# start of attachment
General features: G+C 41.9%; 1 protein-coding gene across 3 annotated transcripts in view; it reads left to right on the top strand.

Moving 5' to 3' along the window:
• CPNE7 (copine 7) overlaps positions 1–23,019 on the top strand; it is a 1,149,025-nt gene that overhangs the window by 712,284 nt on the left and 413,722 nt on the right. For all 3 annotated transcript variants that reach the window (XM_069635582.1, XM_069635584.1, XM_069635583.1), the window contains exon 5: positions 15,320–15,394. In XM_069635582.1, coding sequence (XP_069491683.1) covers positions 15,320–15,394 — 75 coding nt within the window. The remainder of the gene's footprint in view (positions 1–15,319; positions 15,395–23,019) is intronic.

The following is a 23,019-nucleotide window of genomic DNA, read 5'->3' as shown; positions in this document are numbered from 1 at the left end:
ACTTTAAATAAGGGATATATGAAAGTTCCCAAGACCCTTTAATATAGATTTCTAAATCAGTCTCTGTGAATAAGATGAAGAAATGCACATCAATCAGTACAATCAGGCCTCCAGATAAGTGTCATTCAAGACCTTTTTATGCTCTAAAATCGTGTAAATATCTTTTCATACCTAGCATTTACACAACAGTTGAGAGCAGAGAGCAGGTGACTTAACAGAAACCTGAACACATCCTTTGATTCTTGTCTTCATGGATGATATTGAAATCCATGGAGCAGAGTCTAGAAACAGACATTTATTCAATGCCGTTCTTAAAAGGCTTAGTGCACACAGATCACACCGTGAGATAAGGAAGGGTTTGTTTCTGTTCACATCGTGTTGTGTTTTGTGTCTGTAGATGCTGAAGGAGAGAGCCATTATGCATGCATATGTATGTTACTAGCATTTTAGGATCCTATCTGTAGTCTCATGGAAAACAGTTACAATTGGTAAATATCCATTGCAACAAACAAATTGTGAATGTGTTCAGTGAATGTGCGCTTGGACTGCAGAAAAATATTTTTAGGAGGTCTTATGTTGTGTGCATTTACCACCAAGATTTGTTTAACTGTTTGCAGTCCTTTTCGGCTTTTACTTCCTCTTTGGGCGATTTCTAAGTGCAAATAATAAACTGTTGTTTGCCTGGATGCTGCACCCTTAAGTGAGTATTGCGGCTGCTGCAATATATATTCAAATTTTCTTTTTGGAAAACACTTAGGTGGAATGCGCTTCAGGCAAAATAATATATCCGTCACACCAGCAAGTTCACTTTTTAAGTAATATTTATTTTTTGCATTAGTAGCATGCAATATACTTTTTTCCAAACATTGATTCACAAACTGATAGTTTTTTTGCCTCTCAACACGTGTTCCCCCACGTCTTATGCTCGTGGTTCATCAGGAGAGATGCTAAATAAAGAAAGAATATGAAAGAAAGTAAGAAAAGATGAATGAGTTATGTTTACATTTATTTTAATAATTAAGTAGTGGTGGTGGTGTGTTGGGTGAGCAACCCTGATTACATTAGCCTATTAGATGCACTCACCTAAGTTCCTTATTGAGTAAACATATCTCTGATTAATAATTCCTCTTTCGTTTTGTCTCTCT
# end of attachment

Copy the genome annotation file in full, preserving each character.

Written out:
General features: G+C 41.9%; 1 protein-coding gene across 3 annotated transcripts in view; it reads left to right on the top strand.

Moving 5' to 3' along the window:
• CPNE7 (copine 7) overlaps positions 1–23,019 on the top strand; it is a 1,149,025-nt gene that overhangs the window by 712,284 nt on the left and 413,722 nt on the right. For all 3 annotated transcript variants that reach the window (XM_069635582.1, XM_069635584.1, XM_069635583.1), the window contains exon 5: positions 15,320–15,394. In XM_069635582.1, coding sequence (XP_069491683.1) covers positions 15,320–15,394 — 75 coding nt within the window. The remainder of the gene's footprint in view (positions 1–15,319; positions 15,395–23,019) is intronic.

The following is a 23,019-nucleotide window of genomic DNA, read 5'->3' as shown; positions in this document are numbered from 1 at the left end:
ACTTTAAATAAGGGATATATGAAAGTTCCCAAGACCCTTTAATATAGATTTCTAAATCAGTCTCTGTGAATAAGATGAAGAAATGCACATCAATCAGTACAATCAGGCCTCCAGATAAGTGTCATTCAAGACCTTTTTATGCTCTAAAATCGTGTAAATATCTTTTCATACCTAGCATTTACACAACAGTTGAGAGCAGAGAGCAGGTGACTTAACAGAAACCTGAACACATCCTTTGATTCTTGTCTTCATGGATGATATTGAAATCCATGGAGCAGAGTCTAGAAACAGACATTTATTCAATGCCGTTCTTAAAAGGCTTAGTGCACACAGATCACACCGTGAGATAAGGAAGGGTTTGTTTCTGTTCACATCGTGTTGTGTTTTGTGTCTGTAGATGCTGAAGGAGAGAGCCATTATGCATGCATATGTATGTTACTAGCATTTTAGGATCCTATCTGTAGTCTCATGGAAAACAGTTACAATTGGTAAATATCCATTGCAACAAACAAATTGTGAATGTGTTCAGTGAATGTGCGCTTGGACTGCAGAAAAATATTTTTAGGAGGTCTTATGTTGTGTGCATTTACCACCAAGATTTGTTTAACTGTTTGCAGTCCTTTTCGGCTTTTACTTCCTCTTTGGGCGATTTCTAAGTGCAAATAATAAACTGTTGTTTGCCTGGATGCTGCACCCTTAAGTGAGTATTGCGGCTGCTGCAATATATATTCAAATTTTCTTTTTGGAAAACACTTAGGTGGAATGCGCTTCAGGCAAAATAATATATCCGTCACACCAGCAAGTTCACTTTTTAAGTAATATTTATTTTTTGCATTAGTAGCATGCAATATACTTTTTTCCAAACATTGATTCACAAACTGATAGTTTTTTTGCCTCTCAACACGTGTTCCCCCACGTCTTATGCTCGTGGTTCATCAGGAGAGATGCTAAATAAAGAAAGAATATGAAAGAAAGTAAGAAAAGATGAATGAGTTATGTTTACATTTATTTTAATAATTAAGTAGTGGTGGTGGTGTGTTGGGTGAGCAACCCTGATTACATTAGCCTATTAGATGCACTCACCTAAGTTCCTTATTGAGTAAACATATCTCTGATTAATAATTCCTCTTTCGTTTTGTCTCTCT